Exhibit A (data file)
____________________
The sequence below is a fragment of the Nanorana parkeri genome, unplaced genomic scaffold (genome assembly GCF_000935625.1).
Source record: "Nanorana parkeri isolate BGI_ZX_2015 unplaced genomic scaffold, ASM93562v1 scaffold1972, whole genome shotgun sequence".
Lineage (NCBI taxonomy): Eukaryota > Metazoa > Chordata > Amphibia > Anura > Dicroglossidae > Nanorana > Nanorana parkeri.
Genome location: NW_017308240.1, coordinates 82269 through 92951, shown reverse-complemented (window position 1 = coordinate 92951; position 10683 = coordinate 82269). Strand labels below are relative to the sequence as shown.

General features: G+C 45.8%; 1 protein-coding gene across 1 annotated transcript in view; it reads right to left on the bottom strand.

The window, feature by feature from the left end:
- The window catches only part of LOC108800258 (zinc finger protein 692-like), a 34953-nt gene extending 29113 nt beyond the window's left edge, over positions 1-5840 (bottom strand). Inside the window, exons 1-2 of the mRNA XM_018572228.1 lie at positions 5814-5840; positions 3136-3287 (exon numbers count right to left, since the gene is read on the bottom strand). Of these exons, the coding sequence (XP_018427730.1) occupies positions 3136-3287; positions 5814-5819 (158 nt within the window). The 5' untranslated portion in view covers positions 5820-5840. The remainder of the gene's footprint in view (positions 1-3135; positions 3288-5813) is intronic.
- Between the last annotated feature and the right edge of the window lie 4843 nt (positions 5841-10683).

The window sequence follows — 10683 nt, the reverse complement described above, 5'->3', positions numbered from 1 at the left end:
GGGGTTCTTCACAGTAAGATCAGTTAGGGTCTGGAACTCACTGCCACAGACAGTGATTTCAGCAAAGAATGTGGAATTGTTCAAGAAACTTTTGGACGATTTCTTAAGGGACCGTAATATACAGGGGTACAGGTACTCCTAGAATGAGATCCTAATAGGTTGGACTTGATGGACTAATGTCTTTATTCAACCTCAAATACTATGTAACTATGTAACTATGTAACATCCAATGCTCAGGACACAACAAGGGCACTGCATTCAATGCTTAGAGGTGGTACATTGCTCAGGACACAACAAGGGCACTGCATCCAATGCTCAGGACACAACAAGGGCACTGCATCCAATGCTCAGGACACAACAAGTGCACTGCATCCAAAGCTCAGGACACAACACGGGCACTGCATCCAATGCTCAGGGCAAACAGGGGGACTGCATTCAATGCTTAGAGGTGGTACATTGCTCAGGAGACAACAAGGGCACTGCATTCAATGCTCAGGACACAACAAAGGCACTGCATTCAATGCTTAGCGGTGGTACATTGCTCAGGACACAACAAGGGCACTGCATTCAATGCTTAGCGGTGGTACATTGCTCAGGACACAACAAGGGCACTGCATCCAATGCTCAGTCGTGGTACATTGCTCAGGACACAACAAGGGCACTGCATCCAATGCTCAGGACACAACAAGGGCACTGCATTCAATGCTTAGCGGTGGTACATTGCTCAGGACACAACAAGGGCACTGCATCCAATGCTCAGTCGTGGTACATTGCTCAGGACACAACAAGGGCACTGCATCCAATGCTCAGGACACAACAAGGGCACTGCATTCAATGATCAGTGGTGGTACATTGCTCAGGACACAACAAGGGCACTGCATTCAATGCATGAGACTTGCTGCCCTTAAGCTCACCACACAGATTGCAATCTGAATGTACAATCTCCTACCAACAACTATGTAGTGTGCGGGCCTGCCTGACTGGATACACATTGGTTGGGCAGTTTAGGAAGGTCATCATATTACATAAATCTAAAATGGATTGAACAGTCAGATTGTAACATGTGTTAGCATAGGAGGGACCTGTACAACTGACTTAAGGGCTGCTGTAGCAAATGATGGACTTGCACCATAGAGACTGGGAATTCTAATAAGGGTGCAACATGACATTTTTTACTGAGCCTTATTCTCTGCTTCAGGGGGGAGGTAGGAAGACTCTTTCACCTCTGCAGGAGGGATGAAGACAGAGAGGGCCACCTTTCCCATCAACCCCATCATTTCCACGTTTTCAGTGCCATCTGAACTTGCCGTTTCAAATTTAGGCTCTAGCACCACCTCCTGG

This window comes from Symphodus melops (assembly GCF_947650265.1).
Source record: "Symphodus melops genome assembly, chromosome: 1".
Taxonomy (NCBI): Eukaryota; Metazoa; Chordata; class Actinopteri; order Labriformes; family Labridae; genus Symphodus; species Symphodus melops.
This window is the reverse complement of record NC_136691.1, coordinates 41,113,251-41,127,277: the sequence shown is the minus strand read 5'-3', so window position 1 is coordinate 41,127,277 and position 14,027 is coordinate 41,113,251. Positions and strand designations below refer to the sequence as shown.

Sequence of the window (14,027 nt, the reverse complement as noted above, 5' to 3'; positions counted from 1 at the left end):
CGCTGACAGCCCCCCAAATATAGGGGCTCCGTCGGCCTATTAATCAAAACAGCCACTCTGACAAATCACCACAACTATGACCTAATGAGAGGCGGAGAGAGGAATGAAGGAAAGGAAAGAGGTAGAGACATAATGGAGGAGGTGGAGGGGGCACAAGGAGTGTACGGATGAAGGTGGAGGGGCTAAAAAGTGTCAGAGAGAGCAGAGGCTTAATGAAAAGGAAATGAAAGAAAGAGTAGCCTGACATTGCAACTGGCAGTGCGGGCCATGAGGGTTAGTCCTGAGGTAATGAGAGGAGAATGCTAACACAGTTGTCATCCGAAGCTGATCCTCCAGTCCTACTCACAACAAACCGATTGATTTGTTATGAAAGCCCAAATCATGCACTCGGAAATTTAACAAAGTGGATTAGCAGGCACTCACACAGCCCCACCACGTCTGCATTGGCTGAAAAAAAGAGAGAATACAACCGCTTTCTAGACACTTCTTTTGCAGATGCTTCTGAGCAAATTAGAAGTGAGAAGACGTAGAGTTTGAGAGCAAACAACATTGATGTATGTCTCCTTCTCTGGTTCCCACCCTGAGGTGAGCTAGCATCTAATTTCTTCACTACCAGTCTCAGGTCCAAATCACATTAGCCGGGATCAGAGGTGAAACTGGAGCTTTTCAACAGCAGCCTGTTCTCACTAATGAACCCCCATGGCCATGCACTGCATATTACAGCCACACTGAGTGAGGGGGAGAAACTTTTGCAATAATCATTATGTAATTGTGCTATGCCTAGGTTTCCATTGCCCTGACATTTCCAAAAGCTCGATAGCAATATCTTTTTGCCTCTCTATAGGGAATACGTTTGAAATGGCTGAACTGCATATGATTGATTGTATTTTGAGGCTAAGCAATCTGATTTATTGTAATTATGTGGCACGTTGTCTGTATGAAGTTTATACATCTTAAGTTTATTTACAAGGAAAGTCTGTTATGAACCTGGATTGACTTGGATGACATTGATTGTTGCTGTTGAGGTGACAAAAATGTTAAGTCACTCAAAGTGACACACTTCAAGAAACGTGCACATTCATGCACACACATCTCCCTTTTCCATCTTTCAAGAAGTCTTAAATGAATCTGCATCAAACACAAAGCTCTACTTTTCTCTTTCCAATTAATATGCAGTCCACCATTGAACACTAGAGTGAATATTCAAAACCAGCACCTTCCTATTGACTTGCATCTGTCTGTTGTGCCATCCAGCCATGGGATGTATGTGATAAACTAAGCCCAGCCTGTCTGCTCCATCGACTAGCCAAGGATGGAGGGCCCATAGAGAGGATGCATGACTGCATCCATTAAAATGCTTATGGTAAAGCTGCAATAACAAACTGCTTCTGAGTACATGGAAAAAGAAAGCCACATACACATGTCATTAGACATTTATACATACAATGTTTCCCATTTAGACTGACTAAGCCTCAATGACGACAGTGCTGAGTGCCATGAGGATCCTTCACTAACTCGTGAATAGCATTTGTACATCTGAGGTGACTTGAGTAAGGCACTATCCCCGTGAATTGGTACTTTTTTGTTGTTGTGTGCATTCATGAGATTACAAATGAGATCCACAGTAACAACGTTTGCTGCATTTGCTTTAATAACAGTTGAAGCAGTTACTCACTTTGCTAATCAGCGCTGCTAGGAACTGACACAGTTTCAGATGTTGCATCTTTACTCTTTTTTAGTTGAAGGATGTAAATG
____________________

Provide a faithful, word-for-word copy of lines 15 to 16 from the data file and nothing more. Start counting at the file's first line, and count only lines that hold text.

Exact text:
Sequence of the window (14,027 nt, the reverse complement as noted above, 5' to 3'; positions counted from 1 at the left end):
CGCTGACAGCCCCCCAAATATAGGGGCTCCGTCGGCCTATTAATCAAAACAGCCACTCTGACAAATCACCACAACTATGACCTAATGAGAGGCGGAGAGAGGAATGAAGGAAAGGAAAGAGGTAGAGACATAATGGAGGAGGTGGAGGGGGCACAAGGAGTGTACGGATGAAGGTGGAGGGGCTAAAAAGTGTCAGAGAGAGCAGAGGCTTAATGAAAAGGAAATGAAAGAAAGAGTAGCCTGACATTGCAACTGGCAGTGCGGGCCATGAGGGTTAGTCCTGAGGTAATGAGAGGAGAATGCTAACACAGTTGTCATCCGAAGCTGATCCTCCAGTCCTACTCACAACAAACCGATTGATTTGTTATGAAAGCCCAAATCATGCACTCGGAAATTTAACAAAGTGGATTAGCAGGCACTCACACAGCCCCACCACGTCTGCATTGGCTGAAAAAAAGAGAGAATACAACCGCTTTCTAGACACTTCTTTTGCAGATGCTTCTGAGCAAATTAGAAGTGAGAAGACGTAGAGTTTGAGAGCAAACAACATTGATGTATGTCTCCTTCTCTGGTTCCCACCCTGAGGTGAGCTAGCATCTAATTTCTTCACTACCAGTCTCAGGTCCAAATCACATTAGCCGGGATCAGAGGTGAAACTGGAGCTTTTCAACAGCAGCCTGTTCTCACTAATGAACCCCCATGGCCATGCACTGCATATTACAGCCACACTGAGTGAGGGGGAGAAACTTTTGCAATAATCATTATGTAATTGTGCTATGCCTAGGTTTCCATTGCCCTGACATTTCCAAAAGCTCGATAGCAATATCTTTTTGCCTCTCTATAGGGAATACGTTTGAAATGGCTGAACTGCATATGATTGATTGTATTTTGAGGCTAAGCAATCTGATTTATTGTAATTATGTGGCACGTTGTCTGTATGAAGTTTATACATCTTAAGTTTATTTACAAGGAAAGTCTGTTATGAACCTGGATTGACTTGGATGACATTGATTGTTGCTGTTGAGGTGACAAAAATGTTAAGTCACTCAAAGTGACACACTTCAAGAAACGTGCACATTCATGCACACACATCTCCCTTTTCCATCTTTCAAGAAGTCTTAAATGAATCTGCATCAAACACAAAGCTCTACTTTTCTCTTTCCAATTAATATGCAGTCCACCATTGAACACTAGAGTGAATATTCAAAACCAGCACCTTCCTATTGACTTGCATCTGTCTGTTGTGCCATCCAGCCATGGGATGTATGTGATAAACTAAGCCCAGCCTGTCTGCTCCATCGACTAGCCAAGGATGGAGGGCCCATAGAGAGGATGCATGACTGCATCCATTAAAATGCTTATGGTAAAGCTGCAATAACAAACTGCTTCTGAGTACATGGAAAAAGAAAGCCACATACACATGTCATTAGACATTTATACATACAATGTTTCCCATTTAGACTGACTAAGCCTCAATGACGACAGTGCTGAGTGCCATGAGGATCCTTCACTAACTCGTGAATAGCATTTGTACATCTGAGGTGACTTGAGTAAGGCACTATCCCCGTGAATTGGTACTTTTTTGTTGTTGTGTGCATTCATGAGATTACAAATGAGATCCACAGTAACAACGTTTGCTGCATTTGCTTTAATAACAGTTGAAGCAGTTACTCACTTTGCTAATCAGCGCTGCTAGGAACTGACACAGTTTCAGATGTTGCATCTTTACTCTTTTTTAGTTGAAGGATGTAAATG